Lapu-Lapu faces challenge collecting fee

Lapu-Lapu City Hall SunStar File
Lapu-Lapu City Hall SunStar File

A LAPU-LAPU City official has admitted that they face a challenge in enforcing City Ordinance 16-132-2023, which imposes an environmental fee of P100, given the city’s extensive coastline and limited manpower.

The Lapu-Lapu City Government on Wednesday, May 1, 2024, started collecting the amount from local and international tourists who engaged in island hopping and other water sports and recreational activities, such as scuba diving, free diving, banana boat riding, jet skiing, sea-walking, parasailing, kayaking, as well as other similar activities, except swimming and snorkeling conducted near the shorelines of resorts and public beaches.

“We have a lot of realizations today, and we will again look at our implementation... Anyway, if they will go to Cordova, for example, as their entry point, dili ma-record ang ilang pumpboat (their pumpboats won’t be recorded), and if anything will happen, dili dayon sila ma-rescue (they won’t immediately be rescued),” Annabeth Cuizon said in a text message to SunStar Cebu on Wednesday.

She confirmed reports that several island-hopping boat operators were seen departing from and docking at the port in the neighboring town of Cordova.

She clarified that the ordinance does not prohibit operators or tourists from departing from ports outside the city to avoid paying the environmental fee or to avoid getting penalized.

However, if their destinations include any sites, islets or islands that fall under the jurisdiction of the City Government, the operators must ensure that the tourists pay P100 each.

“Pwede ra gyud sila sa Cordova or maski asa sila manukad para mo likay sa (They can depart from Cordova or any other place to avoid paying) P100. But once mosulod na sila sa (they enter) Lapu-Lapu boundaries, mapaninglan gihapon sila (we’ll still collect from them),” Cuizon said.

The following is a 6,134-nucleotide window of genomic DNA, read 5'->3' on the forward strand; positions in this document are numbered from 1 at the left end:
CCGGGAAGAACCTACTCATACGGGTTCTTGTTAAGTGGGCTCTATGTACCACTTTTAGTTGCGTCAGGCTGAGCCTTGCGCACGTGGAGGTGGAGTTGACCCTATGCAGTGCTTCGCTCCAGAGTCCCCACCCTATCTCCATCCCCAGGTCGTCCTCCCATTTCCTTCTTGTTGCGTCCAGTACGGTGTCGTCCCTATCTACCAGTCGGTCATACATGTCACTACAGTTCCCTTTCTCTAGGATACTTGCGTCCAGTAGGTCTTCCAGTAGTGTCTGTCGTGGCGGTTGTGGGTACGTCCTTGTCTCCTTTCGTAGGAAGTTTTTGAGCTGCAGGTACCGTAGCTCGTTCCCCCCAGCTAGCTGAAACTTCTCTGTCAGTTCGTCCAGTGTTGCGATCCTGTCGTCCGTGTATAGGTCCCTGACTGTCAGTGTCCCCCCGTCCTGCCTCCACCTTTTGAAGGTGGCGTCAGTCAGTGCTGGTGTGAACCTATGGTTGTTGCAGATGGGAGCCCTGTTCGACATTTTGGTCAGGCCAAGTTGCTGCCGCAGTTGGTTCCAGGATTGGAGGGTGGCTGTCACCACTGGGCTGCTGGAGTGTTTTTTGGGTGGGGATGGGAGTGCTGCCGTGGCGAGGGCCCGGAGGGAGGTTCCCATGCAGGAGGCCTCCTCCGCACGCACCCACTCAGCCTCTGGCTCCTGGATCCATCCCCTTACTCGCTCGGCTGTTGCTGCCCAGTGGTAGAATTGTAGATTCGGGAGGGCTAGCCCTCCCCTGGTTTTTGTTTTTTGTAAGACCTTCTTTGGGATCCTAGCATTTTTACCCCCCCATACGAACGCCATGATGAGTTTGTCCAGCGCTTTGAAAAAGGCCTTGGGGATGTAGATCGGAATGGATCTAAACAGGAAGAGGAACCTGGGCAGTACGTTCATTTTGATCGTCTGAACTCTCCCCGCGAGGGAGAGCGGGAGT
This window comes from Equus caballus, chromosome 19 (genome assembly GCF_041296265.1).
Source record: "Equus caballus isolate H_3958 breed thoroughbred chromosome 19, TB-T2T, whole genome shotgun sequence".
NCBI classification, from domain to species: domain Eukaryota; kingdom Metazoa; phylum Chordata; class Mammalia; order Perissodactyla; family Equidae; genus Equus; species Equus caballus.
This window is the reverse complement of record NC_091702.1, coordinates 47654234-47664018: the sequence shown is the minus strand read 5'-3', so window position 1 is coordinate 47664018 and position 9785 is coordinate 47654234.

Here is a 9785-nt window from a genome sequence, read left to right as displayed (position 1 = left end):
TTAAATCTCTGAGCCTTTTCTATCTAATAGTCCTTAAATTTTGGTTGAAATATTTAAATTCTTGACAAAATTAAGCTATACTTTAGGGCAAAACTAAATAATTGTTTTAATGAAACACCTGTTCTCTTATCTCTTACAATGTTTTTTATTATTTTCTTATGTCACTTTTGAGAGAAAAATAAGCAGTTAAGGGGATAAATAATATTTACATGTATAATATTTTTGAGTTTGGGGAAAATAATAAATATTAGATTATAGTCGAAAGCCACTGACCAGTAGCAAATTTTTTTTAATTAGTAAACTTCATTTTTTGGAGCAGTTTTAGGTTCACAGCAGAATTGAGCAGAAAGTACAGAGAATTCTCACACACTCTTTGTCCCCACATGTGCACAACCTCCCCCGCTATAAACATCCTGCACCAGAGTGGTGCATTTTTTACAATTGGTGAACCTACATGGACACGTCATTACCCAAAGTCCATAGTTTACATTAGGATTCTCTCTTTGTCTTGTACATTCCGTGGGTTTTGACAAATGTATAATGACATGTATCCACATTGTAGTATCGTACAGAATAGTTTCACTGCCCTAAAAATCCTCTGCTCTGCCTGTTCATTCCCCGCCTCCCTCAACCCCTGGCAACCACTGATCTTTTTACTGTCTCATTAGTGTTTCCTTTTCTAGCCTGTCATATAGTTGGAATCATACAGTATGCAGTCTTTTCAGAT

She said the City Government deployed personnel from Bantay Dagat, Water Search and Rescue, City Environment and Natural Resources, and the City Disaster Risk Reduction and Management Office to conduct random inspections of island-hopping boats and similar activities to ensure compliance.

Under the ordinance, operators who allow individuals who haven’t paid the environmental fee to board their boats will face a written warning on the first offense, while they face a fine of P3,500 plus a written warning on the probable revocation of the business permit on the second offense. Operators face a fine of P5,000, and revocation of the business permit on the third offense.

Lapu-Lapu City residents are exempted from paying the environmental fee upon presentation of a valid ID with an address in the city, as well as children 12 years old and below.

Senior citizens and persons with disabilities can enjoy a 20 percent discount.


In a consultative meeting on Wednesday morning with the operators of scuba diving shops in Barangay Marigondon, Lapu-Lapu City, City Environment and Natural Resources Office officer-in-charge Emeterio Bonghanoy said the enforcement of the ordinance centered on the compliance of operators.

He said there are four identified collection sites, namely the port of Angasil, Maribago, Punta Engaño (Hilton) and Marigondon.

Operators of scuba diving shops asked him if their clients had to physically visit collection sites every time they pay the environmental fee.

Bonghanoy told them that arrangements could be made with the City Treasurer’s Office, such as making advance payments with the receipts delivered directly to the shops.

However, the method’s efficiency was questioned, and to address it, Bonghanoy said there are plans to integrate the payment into online platforms, such as e-wallets and quick-response or QR codes.

Bonghanoy explained that those who swim, dive or snorkel right in front of the shorelines of their shops up to five meters deep of water are exempted from paying the fee.

But if their activities already include traveling to other sites, they must pay the environmental fee, he said. The environmental fee is valid for one day, regardless of the activity.

However, Bonghanoy said the fee does not cover the environmental or sanctuary fee of Olango Island, which is imposed by virtue of a barangay ordinance.

He said transit passengers from the Lapu-Lapu mainland to Olango Island don’t have to pay the environmental fee.

Bonghanoy said all funds collected will be deposited in a trust fund.

Seventy percent of the trust fund will be used to finance programs and projects of the City Government to protect the environment.

He said the City will be transparent in the collection and spending of the funds generated.

He added that stakeholders such as the divers can also recommend projects with environmental impact.

Among the initial projects that will be funded by the measure are the improvement of waste management and disposal from island-hopping boats, as well as the rehabilitation of seawaters and corals, among others. / EHP


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